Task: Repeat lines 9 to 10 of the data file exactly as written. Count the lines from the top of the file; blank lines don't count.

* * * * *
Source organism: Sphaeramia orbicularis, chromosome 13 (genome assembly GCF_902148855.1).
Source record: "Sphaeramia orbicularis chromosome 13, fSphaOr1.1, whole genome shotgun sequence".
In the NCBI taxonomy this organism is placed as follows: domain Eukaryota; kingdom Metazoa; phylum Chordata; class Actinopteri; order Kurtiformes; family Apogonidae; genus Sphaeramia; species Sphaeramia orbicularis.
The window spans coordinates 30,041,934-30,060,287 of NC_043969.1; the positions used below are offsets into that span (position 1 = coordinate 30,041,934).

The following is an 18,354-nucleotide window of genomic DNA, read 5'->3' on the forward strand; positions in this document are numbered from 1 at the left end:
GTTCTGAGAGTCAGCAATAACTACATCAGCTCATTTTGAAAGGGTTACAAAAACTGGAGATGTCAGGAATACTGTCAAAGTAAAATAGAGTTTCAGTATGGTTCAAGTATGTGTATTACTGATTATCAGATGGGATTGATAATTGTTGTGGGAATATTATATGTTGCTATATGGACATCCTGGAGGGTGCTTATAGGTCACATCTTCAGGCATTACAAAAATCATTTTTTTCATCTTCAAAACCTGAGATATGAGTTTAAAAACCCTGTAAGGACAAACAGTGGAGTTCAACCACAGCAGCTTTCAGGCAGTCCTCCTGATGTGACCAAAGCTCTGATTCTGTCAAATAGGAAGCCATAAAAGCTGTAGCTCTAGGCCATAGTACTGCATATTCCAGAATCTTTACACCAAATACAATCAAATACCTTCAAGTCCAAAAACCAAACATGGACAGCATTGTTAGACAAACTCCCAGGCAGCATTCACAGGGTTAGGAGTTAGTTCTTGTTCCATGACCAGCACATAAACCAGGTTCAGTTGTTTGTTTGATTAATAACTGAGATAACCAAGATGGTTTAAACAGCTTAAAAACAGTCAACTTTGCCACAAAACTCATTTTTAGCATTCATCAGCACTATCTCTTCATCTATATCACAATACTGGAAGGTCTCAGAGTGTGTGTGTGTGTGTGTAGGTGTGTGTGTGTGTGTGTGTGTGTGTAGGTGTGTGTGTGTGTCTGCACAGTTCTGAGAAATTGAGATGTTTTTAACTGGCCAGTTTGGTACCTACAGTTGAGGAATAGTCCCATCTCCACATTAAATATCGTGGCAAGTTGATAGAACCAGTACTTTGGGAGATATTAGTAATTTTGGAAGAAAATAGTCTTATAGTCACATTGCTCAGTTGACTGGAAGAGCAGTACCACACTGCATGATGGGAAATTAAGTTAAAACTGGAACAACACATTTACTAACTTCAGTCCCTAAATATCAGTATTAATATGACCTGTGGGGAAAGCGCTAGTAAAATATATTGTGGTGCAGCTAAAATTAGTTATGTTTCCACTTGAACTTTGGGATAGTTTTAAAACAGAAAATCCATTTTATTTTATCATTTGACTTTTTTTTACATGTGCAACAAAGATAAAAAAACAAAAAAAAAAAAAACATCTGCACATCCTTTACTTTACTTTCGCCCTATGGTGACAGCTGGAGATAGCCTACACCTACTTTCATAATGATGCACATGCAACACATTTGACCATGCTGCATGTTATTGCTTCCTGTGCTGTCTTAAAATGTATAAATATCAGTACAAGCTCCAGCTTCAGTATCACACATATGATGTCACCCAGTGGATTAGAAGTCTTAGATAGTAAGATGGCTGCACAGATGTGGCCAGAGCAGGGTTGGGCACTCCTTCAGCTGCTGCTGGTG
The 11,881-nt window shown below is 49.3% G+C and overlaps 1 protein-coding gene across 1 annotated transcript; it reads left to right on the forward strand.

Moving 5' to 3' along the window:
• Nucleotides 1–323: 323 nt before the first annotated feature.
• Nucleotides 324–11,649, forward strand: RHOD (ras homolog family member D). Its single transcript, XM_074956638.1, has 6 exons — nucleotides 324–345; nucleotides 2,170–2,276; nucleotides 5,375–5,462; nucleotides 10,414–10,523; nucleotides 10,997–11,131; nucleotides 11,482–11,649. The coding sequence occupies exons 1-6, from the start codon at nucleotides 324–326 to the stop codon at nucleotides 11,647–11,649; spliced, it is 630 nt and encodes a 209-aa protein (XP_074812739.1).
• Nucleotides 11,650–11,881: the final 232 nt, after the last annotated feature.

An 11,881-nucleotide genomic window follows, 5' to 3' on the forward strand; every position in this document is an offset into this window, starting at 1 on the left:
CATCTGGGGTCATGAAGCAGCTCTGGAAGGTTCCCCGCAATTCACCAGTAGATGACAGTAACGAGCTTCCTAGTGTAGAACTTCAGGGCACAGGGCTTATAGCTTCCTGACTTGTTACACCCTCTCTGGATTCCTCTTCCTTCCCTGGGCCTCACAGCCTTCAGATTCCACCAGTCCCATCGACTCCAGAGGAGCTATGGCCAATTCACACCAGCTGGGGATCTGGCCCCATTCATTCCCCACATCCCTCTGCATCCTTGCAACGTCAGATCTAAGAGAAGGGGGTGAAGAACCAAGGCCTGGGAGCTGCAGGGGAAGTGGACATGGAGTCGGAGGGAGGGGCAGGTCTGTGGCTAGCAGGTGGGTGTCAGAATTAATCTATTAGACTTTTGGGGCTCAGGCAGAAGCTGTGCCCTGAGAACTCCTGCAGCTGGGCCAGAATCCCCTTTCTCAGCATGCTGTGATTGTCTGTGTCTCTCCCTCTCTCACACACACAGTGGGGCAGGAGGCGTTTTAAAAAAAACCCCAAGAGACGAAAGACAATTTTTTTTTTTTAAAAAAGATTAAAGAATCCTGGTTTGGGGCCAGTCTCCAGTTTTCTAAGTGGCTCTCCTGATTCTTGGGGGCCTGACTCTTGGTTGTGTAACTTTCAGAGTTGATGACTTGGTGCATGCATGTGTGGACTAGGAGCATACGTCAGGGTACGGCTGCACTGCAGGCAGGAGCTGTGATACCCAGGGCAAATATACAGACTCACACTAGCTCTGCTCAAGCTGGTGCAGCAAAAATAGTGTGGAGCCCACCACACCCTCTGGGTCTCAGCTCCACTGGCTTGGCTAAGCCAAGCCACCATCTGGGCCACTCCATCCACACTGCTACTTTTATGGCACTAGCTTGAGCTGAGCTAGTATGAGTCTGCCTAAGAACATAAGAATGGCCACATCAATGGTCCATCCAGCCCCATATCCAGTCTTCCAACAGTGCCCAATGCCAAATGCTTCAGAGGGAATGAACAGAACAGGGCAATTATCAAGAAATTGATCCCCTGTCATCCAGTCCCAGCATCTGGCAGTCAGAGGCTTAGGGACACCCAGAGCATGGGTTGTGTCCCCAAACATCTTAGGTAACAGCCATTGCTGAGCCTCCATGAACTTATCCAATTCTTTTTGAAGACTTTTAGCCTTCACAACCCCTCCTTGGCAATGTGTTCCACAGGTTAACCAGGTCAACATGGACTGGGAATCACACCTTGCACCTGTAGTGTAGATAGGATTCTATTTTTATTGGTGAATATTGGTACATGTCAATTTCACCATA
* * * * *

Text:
• Nucleotides 1–323: 323 nt before the first annotated feature.
• Nucleotides 324–11,649, forward strand: RHOD (ras homolog family member D). Its single transcript, XM_074956638.1, has 6 exons — nucleotides 324–345; nucleotides 2,170–2,276; nucleotides 5,375–5,462; nucleotides 10,414–10,523; nucleotides 10,997–11,131; nucleotides 11,482–11,649. The coding sequence occupies exons 1-6, from the start codon at nucleotides 324–326 to the stop codon at nucleotides 11,647–11,649; spliced, it is 630 nt and encodes a 209-aa protein (XP_074812739.1).